This discussion could be an entire class on its own. One of the most common classic classes in Anthropology programs is called "Magic, Witchcraft, and Religion." I took it myself as a grad student. It's a survey of practices associated with the supernatural and preternatural all around the world.
So part of what is occurring here is that we have run up against one of the basic taboos (forbidden things) in our culture, at least among those who are Muslim, Jewish or Christian. It's at the same level as Jews or Muslims eating unclean food (pork) or Hindus eating beef. For Christians, doing magic is not only against scripture (Do not consult soothsayers, etc.), it also implies you are consorting with demons, because magic is of the Devil, thus it is a road to Hell.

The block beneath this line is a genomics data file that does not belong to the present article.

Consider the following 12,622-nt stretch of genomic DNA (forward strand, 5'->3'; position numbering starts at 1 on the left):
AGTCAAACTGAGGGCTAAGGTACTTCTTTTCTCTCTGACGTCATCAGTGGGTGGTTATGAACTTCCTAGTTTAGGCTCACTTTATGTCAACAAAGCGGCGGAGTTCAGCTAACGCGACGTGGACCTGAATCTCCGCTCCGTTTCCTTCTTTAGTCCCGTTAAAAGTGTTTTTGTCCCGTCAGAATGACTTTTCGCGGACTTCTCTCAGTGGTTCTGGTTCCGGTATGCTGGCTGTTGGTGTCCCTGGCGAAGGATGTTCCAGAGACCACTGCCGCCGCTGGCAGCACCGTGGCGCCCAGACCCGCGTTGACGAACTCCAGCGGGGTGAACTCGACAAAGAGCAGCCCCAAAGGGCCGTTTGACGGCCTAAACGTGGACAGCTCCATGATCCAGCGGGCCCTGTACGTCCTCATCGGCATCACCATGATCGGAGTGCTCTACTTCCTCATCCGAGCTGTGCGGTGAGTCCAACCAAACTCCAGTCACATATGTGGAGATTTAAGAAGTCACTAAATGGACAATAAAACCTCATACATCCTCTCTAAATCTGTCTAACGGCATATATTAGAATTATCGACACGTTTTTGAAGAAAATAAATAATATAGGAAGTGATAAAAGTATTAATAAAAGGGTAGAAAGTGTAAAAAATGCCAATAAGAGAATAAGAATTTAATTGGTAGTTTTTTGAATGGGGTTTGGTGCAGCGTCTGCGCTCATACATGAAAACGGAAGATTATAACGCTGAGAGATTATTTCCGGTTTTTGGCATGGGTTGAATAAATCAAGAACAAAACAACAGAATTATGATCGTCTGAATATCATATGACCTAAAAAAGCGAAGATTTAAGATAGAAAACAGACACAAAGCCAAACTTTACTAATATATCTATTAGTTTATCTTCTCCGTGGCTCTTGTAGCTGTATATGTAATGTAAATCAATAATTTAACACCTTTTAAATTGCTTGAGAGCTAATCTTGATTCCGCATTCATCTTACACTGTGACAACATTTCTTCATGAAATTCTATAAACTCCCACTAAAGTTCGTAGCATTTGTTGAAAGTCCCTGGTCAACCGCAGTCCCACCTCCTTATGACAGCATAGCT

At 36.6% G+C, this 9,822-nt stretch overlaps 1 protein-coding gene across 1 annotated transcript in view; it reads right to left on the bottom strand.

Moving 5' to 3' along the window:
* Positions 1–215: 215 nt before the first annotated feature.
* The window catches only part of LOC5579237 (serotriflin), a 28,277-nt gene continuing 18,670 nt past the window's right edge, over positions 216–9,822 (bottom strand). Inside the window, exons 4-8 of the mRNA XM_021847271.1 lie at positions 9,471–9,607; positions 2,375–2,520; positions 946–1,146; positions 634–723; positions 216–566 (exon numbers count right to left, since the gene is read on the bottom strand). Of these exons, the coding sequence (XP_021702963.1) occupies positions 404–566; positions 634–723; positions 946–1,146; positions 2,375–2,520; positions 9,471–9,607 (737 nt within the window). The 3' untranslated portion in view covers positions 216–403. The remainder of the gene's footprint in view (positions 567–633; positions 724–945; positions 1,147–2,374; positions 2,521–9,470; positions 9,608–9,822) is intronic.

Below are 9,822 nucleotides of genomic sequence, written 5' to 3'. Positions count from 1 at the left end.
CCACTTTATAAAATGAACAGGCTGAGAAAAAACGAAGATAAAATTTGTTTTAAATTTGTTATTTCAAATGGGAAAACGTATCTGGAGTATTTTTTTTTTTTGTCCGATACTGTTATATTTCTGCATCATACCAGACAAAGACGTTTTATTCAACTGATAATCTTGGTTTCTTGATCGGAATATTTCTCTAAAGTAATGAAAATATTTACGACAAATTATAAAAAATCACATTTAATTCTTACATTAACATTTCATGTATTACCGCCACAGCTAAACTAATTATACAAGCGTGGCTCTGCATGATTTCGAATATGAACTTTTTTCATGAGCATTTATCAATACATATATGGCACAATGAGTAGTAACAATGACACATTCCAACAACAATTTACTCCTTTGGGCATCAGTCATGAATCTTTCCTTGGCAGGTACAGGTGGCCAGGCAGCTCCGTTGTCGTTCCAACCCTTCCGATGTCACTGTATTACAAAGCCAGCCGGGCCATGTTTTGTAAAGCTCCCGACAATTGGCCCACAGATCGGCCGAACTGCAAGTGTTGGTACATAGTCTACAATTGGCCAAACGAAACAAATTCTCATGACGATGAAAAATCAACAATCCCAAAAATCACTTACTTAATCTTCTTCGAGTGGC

Here's something to consider.
The author is using the word "magic" in a particular way used in anthropology. But it is also a very very general way. He simply means "an attempt to control some aspect of the supernatural." He didn't say control an attempt to control God, he said "some aspect of the supernatural."
Luck, good luck or bad luck, could be considered supernatural. Don't walk under a ladder, hang a horseshoe up for good luck, and so on. Crossing your fingers. Step on a crack and you'll break your mother's back, and we avoid stepping on a crack or we could hurt Mom. That's magical thinking and a magical act: magic.